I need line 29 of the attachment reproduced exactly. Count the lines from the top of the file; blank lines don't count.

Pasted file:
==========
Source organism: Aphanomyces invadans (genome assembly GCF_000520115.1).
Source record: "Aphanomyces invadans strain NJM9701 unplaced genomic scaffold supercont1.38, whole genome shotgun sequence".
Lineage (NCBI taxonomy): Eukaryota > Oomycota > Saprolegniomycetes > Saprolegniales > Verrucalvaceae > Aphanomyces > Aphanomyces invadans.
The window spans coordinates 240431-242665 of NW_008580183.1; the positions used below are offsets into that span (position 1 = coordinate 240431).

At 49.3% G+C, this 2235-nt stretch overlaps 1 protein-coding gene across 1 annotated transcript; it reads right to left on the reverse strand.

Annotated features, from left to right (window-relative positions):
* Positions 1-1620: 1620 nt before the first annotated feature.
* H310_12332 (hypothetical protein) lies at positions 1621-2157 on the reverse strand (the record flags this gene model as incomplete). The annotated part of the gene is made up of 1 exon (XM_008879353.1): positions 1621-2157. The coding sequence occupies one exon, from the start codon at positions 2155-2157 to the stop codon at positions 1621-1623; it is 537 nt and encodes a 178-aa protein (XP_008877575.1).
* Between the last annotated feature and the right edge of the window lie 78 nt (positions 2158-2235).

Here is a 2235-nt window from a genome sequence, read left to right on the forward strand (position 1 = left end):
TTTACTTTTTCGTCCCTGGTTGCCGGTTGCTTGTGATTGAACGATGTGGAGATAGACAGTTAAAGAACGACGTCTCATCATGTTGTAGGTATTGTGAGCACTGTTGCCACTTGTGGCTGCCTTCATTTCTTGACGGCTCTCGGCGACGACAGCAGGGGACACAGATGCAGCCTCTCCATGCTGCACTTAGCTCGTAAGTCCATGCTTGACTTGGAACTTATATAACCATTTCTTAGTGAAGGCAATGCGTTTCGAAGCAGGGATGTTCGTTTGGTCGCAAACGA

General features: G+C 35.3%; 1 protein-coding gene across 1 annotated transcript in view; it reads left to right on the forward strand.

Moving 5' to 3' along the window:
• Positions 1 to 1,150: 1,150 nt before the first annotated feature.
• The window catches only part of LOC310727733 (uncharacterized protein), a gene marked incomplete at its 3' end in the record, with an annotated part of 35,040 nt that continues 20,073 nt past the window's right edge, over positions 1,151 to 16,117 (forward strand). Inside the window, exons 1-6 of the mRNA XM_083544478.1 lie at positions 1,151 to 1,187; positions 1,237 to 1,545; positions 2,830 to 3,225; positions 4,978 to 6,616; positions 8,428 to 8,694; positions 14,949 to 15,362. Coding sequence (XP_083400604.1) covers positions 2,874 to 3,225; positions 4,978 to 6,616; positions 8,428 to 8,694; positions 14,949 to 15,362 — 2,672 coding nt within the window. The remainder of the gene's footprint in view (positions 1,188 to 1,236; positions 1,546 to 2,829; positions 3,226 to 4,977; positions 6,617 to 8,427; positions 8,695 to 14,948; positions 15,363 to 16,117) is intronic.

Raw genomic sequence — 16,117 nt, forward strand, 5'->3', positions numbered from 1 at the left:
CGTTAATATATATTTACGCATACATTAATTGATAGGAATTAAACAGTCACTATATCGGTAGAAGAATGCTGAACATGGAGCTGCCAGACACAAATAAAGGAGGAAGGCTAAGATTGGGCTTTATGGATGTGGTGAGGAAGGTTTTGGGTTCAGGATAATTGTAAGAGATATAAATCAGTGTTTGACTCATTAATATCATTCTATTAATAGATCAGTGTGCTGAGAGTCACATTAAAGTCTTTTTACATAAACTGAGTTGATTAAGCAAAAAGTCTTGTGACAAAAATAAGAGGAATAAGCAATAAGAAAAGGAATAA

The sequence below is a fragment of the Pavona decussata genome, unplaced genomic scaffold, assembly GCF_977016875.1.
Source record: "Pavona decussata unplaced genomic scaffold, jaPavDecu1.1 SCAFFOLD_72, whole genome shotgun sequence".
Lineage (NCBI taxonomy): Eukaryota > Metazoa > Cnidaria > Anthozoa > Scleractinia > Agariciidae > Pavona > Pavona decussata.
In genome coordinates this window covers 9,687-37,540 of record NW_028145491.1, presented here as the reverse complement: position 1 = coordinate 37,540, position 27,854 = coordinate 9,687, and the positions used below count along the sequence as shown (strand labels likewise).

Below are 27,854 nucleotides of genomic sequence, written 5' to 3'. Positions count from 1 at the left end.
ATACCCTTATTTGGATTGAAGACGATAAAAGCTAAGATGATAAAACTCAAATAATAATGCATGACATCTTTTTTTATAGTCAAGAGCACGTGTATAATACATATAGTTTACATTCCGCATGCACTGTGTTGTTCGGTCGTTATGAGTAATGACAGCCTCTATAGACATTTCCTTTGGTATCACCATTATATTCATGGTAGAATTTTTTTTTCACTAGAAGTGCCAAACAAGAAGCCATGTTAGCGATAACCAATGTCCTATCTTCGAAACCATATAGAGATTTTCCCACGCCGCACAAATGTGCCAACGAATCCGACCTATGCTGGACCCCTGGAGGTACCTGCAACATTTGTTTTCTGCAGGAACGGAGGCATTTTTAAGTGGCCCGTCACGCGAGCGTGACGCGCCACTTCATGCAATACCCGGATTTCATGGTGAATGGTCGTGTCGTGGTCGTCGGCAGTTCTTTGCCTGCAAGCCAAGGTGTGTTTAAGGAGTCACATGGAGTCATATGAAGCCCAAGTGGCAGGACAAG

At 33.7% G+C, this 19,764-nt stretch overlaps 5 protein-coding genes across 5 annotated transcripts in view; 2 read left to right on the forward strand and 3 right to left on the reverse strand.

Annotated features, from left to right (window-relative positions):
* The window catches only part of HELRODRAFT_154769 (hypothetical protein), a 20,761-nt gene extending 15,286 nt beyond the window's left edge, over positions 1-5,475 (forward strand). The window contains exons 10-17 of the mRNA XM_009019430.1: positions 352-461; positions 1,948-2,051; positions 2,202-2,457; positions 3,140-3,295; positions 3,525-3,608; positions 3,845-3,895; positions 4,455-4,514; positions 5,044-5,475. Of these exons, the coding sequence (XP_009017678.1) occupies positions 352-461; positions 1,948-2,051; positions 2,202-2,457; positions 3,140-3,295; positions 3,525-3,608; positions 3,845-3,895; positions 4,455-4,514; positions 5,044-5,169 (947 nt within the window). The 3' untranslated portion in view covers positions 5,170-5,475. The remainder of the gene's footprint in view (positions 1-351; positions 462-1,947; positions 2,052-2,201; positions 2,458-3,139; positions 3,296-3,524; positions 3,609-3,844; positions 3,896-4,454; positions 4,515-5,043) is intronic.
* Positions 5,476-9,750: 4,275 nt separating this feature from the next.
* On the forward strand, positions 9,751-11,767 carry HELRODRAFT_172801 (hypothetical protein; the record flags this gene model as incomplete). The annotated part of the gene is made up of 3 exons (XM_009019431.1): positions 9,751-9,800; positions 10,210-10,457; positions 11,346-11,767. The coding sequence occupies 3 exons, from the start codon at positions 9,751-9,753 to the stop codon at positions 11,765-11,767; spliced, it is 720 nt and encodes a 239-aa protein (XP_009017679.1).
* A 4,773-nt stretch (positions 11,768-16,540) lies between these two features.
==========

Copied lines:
* A 4,773-nt stretch (positions 11,768-16,540) lies between these two features.